Reviewby Casey Brienza, Sep 12th 2008
Hiromu Nishizawa's classmates, friends, and loved ones are disappearing, and it's as if they never existed! How come he is the only one who seems to notice? Clearly, something supernatural is afoot, and Hiromu soon realizes that he is going to have to take drastic action if he is to save his girlfriend Natsumi from the predations of the Destiny Thief. Little does he suspect, however, that this “drastic action” will involve the realization that he is not Hiromu at all—but rather a Destiny Thief himself called Glorious Lily, with a tragic tale of his own, who has briefly forgotten himself. But perhaps Japanese student life was not for nought, and perhaps the experience will lead to his and his beloved's long-awaited salvation…
Yuana Kazumi's mystical yet poignant Flower of the Deep Sleep is undoubtedly one of the best shoujo manga series released in English that hardly anyone seems to have read. Still, it had its die-hard fans, who were delighted when its American publisher Tokyopop announced the license of another title from Kazumi's slim body of works. Unfortunately, lightning rarely strikes in the same place twice, and the two-volume Million Tears, her first multi-part series, simply does not bat at as high a level. Although the two series share a richly-described gothic sensibility that culminates in a warmly humanistic message, it is clear that Kazumi is still in the process of earning her creative chops here, and the manga, though intriguing in places, represents a wealth of missed opportunities.
Million Tears was originally intended to last one volume at most, but at some point it was decided that it would be expanded to two. As such, the narrative pacing is quite disjointed, which subplots that really ought to have been foreshortened instead expanded, and vice versa. The manga's opening gambit, Hiromu's escalating mystery which culminates in the revelation that he is not Hiromu at all, but rather the Destiny Thief Glorious Lily who had previously consumed Hiromu's existence out of envy, would have worked well as a one-shot—but it is far too long for a two-volume series and too short for a single-volume one.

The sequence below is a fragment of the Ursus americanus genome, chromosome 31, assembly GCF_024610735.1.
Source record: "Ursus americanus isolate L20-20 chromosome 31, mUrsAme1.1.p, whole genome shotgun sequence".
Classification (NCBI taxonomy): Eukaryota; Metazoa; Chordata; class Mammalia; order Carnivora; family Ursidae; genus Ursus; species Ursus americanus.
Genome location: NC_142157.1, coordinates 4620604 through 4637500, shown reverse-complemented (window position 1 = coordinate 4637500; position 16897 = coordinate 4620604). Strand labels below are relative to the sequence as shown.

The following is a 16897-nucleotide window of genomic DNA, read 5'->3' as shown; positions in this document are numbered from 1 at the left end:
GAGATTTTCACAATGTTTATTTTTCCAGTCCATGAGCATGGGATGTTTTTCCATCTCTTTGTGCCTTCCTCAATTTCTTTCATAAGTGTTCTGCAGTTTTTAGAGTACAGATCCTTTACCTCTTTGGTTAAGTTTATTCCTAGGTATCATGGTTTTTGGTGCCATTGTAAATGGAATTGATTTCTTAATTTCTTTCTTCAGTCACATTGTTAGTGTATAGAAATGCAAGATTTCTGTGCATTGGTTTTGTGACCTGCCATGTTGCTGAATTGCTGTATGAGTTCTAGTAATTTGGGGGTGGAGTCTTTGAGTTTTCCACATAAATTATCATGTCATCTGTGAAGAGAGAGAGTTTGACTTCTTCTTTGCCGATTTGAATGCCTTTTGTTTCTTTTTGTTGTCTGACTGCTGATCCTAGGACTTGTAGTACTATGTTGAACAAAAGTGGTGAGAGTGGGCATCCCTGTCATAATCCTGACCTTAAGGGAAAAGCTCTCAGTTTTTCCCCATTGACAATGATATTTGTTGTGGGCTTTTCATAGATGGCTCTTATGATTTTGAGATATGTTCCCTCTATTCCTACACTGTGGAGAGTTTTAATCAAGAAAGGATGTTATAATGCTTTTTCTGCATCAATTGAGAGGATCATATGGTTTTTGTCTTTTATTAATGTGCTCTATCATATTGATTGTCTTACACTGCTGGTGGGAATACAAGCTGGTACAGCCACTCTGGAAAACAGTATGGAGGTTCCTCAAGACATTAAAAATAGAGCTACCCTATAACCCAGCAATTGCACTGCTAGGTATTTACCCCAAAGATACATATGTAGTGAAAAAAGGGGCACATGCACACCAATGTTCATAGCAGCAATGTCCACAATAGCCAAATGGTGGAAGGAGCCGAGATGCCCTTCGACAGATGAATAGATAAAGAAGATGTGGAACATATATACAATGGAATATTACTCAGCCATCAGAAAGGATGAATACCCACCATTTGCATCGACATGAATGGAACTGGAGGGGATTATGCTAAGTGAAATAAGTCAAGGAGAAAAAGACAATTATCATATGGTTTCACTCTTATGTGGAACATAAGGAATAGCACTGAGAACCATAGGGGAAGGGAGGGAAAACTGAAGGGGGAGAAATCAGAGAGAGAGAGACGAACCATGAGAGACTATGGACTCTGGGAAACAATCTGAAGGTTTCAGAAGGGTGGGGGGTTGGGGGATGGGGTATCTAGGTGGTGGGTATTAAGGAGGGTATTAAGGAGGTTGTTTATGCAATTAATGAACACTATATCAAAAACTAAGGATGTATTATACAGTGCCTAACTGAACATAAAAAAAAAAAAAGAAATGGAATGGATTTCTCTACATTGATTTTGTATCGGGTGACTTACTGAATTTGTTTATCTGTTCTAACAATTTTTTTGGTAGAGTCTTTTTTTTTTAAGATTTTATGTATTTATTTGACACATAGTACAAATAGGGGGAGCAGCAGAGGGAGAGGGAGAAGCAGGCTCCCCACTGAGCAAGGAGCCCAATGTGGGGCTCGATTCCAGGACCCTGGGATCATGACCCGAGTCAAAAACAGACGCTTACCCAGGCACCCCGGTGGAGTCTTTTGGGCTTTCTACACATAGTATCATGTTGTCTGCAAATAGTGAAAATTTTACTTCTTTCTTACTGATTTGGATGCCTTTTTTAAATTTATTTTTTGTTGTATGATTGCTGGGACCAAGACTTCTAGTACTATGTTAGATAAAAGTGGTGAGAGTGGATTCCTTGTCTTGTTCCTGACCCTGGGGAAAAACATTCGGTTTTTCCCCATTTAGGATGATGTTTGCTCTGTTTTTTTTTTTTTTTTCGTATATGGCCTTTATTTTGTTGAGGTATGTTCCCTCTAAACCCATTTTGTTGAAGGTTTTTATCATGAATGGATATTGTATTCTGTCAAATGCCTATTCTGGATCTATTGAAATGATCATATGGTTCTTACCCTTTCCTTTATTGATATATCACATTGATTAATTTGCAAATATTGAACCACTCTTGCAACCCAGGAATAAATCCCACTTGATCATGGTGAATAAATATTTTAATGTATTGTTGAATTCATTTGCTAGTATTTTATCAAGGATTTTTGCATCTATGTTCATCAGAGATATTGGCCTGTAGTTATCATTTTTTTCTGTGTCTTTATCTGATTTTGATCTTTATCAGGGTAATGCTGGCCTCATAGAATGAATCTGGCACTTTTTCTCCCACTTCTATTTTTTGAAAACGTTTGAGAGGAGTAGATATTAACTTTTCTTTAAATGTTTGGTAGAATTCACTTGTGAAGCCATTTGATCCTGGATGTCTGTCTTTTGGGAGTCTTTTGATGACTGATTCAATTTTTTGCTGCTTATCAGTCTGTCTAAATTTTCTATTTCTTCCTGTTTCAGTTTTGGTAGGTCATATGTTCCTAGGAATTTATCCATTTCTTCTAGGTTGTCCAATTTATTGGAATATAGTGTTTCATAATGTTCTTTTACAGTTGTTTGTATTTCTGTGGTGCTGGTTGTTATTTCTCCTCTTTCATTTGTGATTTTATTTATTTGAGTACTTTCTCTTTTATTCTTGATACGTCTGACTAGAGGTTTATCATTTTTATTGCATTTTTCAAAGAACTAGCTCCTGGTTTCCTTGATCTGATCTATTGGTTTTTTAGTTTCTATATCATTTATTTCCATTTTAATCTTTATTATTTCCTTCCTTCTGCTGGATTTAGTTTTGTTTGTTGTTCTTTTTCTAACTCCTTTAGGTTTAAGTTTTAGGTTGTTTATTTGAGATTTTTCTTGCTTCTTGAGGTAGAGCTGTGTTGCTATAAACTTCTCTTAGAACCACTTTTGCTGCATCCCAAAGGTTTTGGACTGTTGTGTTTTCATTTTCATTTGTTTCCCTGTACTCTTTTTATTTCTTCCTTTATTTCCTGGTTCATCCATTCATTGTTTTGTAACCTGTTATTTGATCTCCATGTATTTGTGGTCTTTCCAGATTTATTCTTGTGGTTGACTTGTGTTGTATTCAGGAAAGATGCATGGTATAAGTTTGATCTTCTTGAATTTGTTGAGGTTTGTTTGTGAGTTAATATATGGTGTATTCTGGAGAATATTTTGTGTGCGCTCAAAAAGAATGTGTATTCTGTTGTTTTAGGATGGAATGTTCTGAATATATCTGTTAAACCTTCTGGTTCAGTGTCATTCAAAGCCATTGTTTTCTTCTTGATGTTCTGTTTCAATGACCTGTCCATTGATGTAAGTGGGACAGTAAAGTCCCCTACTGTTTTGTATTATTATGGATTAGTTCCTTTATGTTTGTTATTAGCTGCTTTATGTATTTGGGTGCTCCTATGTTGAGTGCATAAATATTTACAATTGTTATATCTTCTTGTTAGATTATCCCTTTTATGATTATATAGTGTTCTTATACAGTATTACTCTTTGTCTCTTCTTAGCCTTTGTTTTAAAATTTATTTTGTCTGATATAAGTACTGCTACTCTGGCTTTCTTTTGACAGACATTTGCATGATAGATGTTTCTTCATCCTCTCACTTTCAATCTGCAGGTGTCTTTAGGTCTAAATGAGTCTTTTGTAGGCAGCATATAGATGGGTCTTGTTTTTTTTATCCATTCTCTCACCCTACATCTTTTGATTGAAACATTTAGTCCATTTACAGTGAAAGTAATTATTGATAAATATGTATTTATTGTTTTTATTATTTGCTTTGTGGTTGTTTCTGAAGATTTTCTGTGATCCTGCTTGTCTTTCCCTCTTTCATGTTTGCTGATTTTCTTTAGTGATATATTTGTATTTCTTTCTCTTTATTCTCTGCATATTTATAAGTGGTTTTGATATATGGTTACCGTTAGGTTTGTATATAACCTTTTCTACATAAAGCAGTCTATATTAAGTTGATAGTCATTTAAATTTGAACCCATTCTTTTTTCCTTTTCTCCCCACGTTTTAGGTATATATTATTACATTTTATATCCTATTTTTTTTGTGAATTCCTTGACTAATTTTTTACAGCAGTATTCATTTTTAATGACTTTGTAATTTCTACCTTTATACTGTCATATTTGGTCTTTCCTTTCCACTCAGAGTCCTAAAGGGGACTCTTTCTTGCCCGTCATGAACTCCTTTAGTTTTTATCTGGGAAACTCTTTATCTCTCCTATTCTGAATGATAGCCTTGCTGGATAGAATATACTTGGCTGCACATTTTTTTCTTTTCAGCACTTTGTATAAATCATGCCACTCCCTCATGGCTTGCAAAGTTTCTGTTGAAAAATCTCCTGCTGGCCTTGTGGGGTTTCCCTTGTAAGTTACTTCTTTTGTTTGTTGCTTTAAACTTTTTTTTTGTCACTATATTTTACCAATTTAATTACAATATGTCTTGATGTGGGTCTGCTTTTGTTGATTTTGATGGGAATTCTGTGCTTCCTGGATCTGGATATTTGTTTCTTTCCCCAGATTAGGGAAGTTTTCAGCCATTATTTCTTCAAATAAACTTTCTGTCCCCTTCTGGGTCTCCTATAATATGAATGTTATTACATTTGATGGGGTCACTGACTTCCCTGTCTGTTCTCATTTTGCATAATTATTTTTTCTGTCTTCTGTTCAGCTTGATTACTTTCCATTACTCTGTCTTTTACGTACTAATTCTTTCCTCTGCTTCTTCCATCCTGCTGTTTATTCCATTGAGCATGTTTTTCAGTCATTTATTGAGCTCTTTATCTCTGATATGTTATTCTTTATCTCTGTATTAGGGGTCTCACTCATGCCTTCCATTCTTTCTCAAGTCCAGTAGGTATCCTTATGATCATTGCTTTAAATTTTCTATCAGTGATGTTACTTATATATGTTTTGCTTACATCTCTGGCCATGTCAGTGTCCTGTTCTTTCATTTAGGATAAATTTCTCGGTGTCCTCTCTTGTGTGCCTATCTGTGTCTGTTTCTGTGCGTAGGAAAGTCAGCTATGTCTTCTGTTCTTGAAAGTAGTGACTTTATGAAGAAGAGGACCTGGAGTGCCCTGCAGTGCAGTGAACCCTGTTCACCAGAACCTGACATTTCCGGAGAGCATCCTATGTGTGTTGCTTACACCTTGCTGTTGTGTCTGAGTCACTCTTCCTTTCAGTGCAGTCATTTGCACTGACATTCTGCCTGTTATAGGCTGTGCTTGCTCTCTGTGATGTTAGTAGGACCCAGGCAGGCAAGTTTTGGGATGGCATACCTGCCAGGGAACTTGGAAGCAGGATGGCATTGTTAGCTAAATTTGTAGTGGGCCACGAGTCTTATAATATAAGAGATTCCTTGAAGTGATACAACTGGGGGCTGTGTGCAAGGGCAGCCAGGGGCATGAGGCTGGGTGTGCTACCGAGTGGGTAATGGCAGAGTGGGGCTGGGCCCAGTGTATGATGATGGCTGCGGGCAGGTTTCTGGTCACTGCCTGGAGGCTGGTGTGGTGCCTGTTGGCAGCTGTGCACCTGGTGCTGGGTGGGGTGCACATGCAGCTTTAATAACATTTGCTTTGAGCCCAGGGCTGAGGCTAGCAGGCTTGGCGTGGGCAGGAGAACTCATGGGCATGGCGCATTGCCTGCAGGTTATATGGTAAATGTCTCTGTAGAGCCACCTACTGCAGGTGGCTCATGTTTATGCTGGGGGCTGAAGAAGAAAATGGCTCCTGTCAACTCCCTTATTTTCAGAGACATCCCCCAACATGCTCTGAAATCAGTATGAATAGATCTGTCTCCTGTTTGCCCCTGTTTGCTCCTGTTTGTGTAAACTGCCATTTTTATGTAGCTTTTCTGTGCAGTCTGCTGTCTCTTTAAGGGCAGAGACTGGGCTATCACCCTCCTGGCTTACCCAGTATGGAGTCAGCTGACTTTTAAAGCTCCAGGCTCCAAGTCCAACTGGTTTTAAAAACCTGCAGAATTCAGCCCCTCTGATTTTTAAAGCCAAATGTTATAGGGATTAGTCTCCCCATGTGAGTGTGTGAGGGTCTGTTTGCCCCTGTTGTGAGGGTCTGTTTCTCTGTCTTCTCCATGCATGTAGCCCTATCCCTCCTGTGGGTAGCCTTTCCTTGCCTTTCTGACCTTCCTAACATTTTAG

The rest of the manga likewise ebbs and flows along a narrative trajectory that appears to be striving for profundity but never ever seems to arrive there. After Glorious abandons his life as Hiromu and returns to his fellow Destiny Thieves Vermillion and Valeriana, the subsequent chapter rewinds the clock, taking the reader back to his real human existence as Taisho Era rich boy Hirokazu, who falls head over heels for a Christian missionary newly-arrived from the West. Alas, Hirokazu's father does not approve of his relationship with the girl, and helps foment a witch hunt that ends with Valeriana being burned at the stake. A horrified Hirokazu swears vengeance on all humanity, and he and Valeriana become Destiny Thieves.
Further chapters explore Hiromu's fateful encounter with Glorious, and Valeriana's friendship with a disillusioned World War II soldier who initially craves the oblivion she offers. But when he realizes that life is worth living after all, and Valeriana defends him against her compatriot's powers, it is Valeriana who loses herself, to sit catatonic for the equivalent of half a human century. The final story arc of the second and final volume, which is Kazumi's attempt to tie up the loose ends of the story into a neat little bow, proves that Million Tears is worth less than the sum of its individual parts. Glorious and Vermillion have inexplicably returned to Hiromu's school and have enrolled as students there while hiding their pasts. However, Natsumi is suspicious, and the memories that Glorious believed he erased in the previous volume are beginning to resurface. This puts her life in understandable danger, but Valeriana awakens just in time to protect her. She convinces Glorious to forgive humanity, and the two abandon their pseudo-lives. All ends Happily Ever After, with Hiromu restored and Glorious and Valeriana reincarnated in the modern day and destined to meet (and, presumably, fall in love) as they once did yet again.
No explanation of where the Destiny Thieves come from is ever offered, although we find out that Vermillion was never human. Yet Kazumi avoids exploring the background and motives of this mastermind, even though he is arguably the most mysterious and intriguing character of the lot—and, sadly, he is the only one left alone at the end of the story.
The artwork of Million Tears is well-composed and distinctively styled, and it definitely adds considerably to the ambiance of the series. Her draftsmanship is an acquired taste, though, and some readers may be put off by the thick yet hesitant lines and the strangely-proportioned human bodies. Kazumi's watercolor covers, on the other hand, are unequivocally lovely; so many mangaka prefer to use computer color these days, but there is a warmth, even in its subtle imperfections, to hand-drawn artwork that makes it paradoxically superior to is Photoshopped counterparts. All in all, this is a series worth checking out once if you are a fan of Flower of the Deep Sleep, but do not be surprised if you are not inclined to return to it again.
Overall : B-
Story : C+
Art : B
+ An intriguing story premise and attractive color covers.
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